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Home / India / Stand on Modi & Shah by EC demands change in appointment process: Singhvi

Stand on Modi & Shah by EC demands change in appointment process: Singhvi

‘Great hesitation, silence and inaction’ of EC
Abhishek Singhvi

Sanjay K. Jha   |   New Delhi   |   Published 13.05.19, 12:34 AM

Congress spokesperson and senior lawyer Abhishek Singhvi believes that the Election Commission’s inaction on complaints of poll code violation against Prime Minister Narendra Modi and BJP chief Amit Shah has highlighted a need to change the process of appointing election commissioners.

He has suggested that the panel that picks the election commissioners have an “Opposition element”, similar to the appointment process for the heads of the CBI, corruption watchdog CVC and ombudsman Lokpal. Excerpts from an interview follow:

Q: One unusual aspect of this election is the Election Commission factor. You have gone to the EC almost every evening to lodge complaints.

Singhvi: I must remind you of Newton’s law — to every action, there is a reaction. When the violations reach a crescendo, complaints too will. No government ever in history conducted campaigns in this brazen manner.

Don’t forget, we are the complainant, not the accused. In all cases except when these two — Prime Minister Narendra Modi and BJP chief Amit Shah — are mentioned, we have got excellent results. Even chief minister Yogi Adityanath was punished.

Q: How does the EC explain the yardsticks being applied?

Singhvi: Great hesitation, silence and inaction envelop them whenever Modi or Shah is involved. We are up against a blank wall. They have no explanation. I have in an open press conference lauded the EC for strict action against most leaders but also said the model code of conduct has been turned into a ‘Modi code of conduct’.

I also said the commission had become the ‘Election Omission’. We have said it is more a crisis of credibility for the EC than for Modi or Shah. It’s incumbent on the EC to prove that Modi and Shah are not above the law. Unfortunately, all these have fallen on deaf ears.

What’s distressing is that the nature of the offences committed by these two is far more serious than those (of the politicians) who have been punished. What is the message that goes out to the people?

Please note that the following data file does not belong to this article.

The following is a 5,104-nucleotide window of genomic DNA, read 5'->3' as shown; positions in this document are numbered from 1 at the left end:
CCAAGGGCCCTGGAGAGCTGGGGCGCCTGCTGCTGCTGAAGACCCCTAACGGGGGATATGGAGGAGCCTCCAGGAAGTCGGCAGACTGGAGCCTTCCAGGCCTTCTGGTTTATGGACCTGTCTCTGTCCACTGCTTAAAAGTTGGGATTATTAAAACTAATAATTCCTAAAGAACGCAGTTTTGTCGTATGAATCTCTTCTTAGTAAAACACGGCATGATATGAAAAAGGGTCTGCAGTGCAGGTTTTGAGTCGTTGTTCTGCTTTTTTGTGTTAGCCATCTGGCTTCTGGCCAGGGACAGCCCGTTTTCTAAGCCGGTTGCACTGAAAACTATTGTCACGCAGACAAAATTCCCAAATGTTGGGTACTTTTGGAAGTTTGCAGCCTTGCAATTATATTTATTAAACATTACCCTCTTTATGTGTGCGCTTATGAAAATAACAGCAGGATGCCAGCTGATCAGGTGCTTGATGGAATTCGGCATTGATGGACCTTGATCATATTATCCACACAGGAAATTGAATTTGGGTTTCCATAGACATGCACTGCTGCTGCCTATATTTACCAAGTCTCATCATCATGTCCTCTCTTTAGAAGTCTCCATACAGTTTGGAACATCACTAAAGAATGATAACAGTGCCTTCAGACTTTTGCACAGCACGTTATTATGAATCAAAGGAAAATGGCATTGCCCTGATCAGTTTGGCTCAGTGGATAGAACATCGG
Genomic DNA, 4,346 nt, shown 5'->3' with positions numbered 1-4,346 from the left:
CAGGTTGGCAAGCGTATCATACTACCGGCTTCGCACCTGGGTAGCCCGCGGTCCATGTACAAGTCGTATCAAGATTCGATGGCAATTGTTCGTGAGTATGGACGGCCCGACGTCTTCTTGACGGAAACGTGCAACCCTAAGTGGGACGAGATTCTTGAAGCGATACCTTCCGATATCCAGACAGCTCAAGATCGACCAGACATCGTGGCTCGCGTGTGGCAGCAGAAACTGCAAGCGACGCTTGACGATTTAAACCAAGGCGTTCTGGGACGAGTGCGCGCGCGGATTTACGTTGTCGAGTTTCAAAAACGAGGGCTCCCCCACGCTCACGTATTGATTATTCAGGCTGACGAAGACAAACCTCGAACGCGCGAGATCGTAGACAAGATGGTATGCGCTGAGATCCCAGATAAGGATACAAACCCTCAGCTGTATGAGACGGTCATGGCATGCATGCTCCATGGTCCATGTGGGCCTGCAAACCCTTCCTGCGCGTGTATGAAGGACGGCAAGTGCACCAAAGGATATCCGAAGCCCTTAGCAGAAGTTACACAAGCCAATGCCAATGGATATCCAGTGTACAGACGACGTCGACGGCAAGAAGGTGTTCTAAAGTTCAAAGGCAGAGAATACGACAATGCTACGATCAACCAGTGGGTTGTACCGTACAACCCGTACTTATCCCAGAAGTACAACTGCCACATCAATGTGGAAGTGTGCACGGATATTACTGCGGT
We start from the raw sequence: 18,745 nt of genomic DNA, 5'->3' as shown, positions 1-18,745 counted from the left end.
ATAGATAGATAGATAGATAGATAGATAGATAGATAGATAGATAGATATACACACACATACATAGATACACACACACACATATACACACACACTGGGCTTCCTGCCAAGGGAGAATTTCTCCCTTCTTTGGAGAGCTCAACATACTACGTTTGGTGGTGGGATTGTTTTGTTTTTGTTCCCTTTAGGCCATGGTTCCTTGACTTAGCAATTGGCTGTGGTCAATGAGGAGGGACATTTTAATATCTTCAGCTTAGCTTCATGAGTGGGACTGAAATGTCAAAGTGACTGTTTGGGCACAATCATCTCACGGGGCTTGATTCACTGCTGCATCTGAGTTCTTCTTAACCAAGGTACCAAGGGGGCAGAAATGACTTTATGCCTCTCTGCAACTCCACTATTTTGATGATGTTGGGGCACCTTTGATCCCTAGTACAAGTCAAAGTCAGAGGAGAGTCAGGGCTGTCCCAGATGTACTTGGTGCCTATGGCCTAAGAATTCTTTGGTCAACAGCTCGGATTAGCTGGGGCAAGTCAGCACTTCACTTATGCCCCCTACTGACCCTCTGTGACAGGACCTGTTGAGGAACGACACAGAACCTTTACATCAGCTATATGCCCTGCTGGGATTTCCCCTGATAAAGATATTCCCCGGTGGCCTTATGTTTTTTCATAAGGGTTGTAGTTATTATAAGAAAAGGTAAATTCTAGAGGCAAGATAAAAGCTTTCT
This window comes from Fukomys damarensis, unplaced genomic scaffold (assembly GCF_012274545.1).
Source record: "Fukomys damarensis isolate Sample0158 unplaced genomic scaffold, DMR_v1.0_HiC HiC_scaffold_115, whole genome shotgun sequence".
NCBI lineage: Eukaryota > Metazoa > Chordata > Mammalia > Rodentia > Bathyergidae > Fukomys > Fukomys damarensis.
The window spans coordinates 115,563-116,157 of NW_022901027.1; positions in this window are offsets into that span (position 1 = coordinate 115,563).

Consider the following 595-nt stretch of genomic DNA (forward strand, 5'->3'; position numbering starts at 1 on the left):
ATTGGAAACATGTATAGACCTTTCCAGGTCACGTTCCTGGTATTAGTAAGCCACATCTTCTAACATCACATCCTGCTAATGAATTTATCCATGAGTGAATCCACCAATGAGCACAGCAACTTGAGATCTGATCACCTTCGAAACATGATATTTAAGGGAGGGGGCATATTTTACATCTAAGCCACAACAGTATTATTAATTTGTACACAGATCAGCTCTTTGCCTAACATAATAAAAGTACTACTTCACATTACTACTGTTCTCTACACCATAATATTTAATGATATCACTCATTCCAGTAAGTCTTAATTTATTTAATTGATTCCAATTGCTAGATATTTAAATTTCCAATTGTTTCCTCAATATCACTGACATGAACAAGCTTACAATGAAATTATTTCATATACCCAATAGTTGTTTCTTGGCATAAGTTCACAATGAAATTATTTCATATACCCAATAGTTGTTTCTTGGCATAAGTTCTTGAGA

Q: Shiv Sena founder Bal Thackeray was barred from voting or contesting elections for six years for a lesser crime.

Singhvi: There is a conceptual difference. That was post-election, over alleged corrupt practices through an election petition in the court of law. He was barred by the court after a trial. The MCC (model code of conduct) is not curative; it is prohibitive. The deed is done and the benefit has already accrued.

The prompt action (expected of) the EC is to prevent further violations. There is no way of pressing the rewind button and that’s why the EC has to act swiftly. The MCC is to ensure a level playing field, to ensure no one gets an unfair advantage.

A free and fair election is vital for democracy, and democracy relates to the basic structure of our Constitution. The Supreme Court has held that the EC’s powers are directly linked to the basic structure of our Constitution.

Q: Are you saying the EC is playing with the basic structure of the Constitution by deliberately refusing to enforce a level playing field?

Singhvi: No, I am making a more nuanced point. I have faulted them in some cases, praised them for prompt action in many cases. In cases related to two persons — Modi and Shah — yes. Whether because of fear or awe, or whatever the reason, they have shown a lack of willingness to act.

They were sitting on complaints and ultimately rejected them only after we went to the Supreme Court. They didn’t give reasoned orders; just four lines saying ‘we have considered the complaints and rejected (them)’. The decisions have not been unanimous but they don’t record dissent. It’s very bad for the growth of institutions in future.

Q: If your party comes to power, will that government promise to reform the appointment process as the EC is so vital to democracy?

Singhvi: I have no hesitation in saying that the time may now have come to rethink the appointment process for the election commissioners. In the CBI, CVC and Lokpal Acts, the appointment process includes Opposition elements and is much more broad-based.

Q: Why was it not done in the last 50-60 years? Congress governments too appointed officers close to political leaders as the chief election commissioner.

Singhvi: Frankly, because we never had a Prime Minister who spoke like this, who behaved like this and who knew no boundaries. Forget the Congress, there have been several non-Congress Prime Ministers. Did the code of conduct become such a problem ever in the past five-six decades?

Have you ever seen any Prime Minister campaign the way Modi campaigns? He has crossed all limits, drags the army into cheap politicking, creates fissures between communities and behaves like a habitual offender in each and every election. He has created a new crisis and hence a new response has to be thought about now.

Q: But if the election commissioners go strictly by the written law, how does it matter what the Prime Minister does? After all, one election commissioner has given his dissent; he obviously was willing to act against the Prime Minister. Is it not also about the character of bureaucracy?

Singhvi: Absolutely, no doubt. But there has never been this climate of fear in this country…. People (bureaucrats) prefer to keep silent and remain in their comfort zone instead of taking decisions based on merit.

This is a very vindictive dispensation. People who pass a very special loyalty test are appointed to key positions. The bureaucracy has lost its capacity for independent decision-making.

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